Based on Dan Brown's unfortunate bestseller, The Da Vinci Code (Sony) arrived in theaters labeled as one of the most controversial films ever released, but had anyone's blood pressure risen by the time it was over? Brown's supposedly blasphemous interpretation of Da Vinci's The Last Supper—laid out here by Ian McKellen, in the film's only riveting scene—has been sermon and editorial fodder for years, but director Ron Howard shows little investment in the issue one way or the other. But even if he had no passion for religious revisionism, at least he could have mustered a little for storytelling…

Anyone intrigued by last year's Good Night, And Good Luck would be smart to dig into the box set Edward R. Murrow: The Best Of Person To Person (Koch), a compilation taken from Murrow's '50s interview series. It features hours of footage of Murrow talking to everyone from John F. Kennedy to Sammy Davis Jr.…

Thanks to HBO's The Sopranos and The Wire, the NBC cult favorite Homicide: Life On The Street is no longer the greatest crime drama in TV history, but the show's remarkable seven-year run—now collected on the Homicide: Life On The Street: Complete Series Megaset (A&E)—still offers some wonderfully moody acting, pitch-black mysteries, and all the scruffy existentialism the small screen can hold…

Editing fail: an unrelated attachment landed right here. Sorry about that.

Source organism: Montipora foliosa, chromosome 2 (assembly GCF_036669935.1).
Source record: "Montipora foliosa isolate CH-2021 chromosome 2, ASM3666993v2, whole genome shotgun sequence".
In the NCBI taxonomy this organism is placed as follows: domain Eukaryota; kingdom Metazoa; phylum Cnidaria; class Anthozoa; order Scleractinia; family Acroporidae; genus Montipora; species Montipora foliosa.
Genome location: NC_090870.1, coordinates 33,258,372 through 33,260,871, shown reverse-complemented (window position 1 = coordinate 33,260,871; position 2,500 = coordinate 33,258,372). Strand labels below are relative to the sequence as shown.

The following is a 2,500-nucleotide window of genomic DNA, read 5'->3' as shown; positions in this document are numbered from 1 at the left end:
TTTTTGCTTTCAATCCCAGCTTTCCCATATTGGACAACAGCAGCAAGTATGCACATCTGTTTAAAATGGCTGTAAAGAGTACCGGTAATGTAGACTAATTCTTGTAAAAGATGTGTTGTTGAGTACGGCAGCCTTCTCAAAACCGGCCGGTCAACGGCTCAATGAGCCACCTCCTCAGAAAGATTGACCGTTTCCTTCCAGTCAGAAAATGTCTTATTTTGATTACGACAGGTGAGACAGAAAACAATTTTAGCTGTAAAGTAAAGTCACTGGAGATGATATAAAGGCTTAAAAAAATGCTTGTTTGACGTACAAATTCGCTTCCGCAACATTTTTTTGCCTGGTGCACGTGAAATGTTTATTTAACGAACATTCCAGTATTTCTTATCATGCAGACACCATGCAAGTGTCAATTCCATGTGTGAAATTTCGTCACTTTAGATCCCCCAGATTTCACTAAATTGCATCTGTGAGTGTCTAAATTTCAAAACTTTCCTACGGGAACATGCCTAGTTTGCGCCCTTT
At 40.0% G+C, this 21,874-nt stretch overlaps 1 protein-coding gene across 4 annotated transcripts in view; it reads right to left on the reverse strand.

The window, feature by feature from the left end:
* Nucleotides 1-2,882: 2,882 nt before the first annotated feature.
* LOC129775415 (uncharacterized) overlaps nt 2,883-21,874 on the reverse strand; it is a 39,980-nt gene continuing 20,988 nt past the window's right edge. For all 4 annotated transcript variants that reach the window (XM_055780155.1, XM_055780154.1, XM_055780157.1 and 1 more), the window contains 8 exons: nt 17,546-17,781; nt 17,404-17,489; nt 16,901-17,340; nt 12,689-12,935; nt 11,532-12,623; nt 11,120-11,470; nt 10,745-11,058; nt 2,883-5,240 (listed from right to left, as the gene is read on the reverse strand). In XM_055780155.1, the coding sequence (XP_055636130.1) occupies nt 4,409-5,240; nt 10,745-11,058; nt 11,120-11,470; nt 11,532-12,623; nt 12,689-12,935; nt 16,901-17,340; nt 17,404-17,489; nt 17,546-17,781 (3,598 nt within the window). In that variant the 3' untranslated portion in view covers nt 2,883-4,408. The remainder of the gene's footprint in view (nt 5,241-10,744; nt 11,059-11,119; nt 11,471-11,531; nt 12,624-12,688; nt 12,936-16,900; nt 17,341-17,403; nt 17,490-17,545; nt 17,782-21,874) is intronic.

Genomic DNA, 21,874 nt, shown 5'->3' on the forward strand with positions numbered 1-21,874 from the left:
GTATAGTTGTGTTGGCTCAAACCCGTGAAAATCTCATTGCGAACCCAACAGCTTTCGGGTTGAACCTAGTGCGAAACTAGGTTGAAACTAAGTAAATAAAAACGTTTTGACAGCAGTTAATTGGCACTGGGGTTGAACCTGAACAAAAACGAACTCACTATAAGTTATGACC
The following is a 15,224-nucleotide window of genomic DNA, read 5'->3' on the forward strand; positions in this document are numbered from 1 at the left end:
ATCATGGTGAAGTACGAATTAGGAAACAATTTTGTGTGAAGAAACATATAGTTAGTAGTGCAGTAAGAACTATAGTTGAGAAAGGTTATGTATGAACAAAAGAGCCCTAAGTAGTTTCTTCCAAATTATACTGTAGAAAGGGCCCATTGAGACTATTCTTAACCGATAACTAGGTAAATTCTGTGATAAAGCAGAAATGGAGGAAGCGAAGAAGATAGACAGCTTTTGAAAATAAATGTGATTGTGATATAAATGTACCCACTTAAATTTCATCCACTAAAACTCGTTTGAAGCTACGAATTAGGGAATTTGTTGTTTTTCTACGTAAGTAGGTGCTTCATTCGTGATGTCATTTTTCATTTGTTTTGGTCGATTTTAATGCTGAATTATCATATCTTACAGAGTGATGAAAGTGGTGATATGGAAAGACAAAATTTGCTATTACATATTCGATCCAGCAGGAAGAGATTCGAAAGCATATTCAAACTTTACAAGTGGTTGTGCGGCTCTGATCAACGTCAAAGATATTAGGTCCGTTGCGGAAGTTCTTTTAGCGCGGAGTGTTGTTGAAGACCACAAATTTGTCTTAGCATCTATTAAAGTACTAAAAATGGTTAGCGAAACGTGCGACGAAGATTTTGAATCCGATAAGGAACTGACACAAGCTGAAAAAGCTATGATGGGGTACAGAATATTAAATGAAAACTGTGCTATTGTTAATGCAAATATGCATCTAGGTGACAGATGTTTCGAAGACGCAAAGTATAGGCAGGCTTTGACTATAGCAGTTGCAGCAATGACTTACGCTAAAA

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Part biographical documentary, part concert film, Lian Lunson's Leonard Cohen: I'm Your Man (Lions Gate) is plagued by gratuitous editing tricks, some weak performances, and an appearance by Bono at his fatuous worst, praising Cohen in almost exactly the same words he applied to Bob Dylan a few years back. So it's a tribute to Cohen's power and the interpretive skills of Antony, Rufus Wainwright, and others that it's still pretty essential viewing…

John Tucker Must Die (Fox)… and yet this film must not be watched.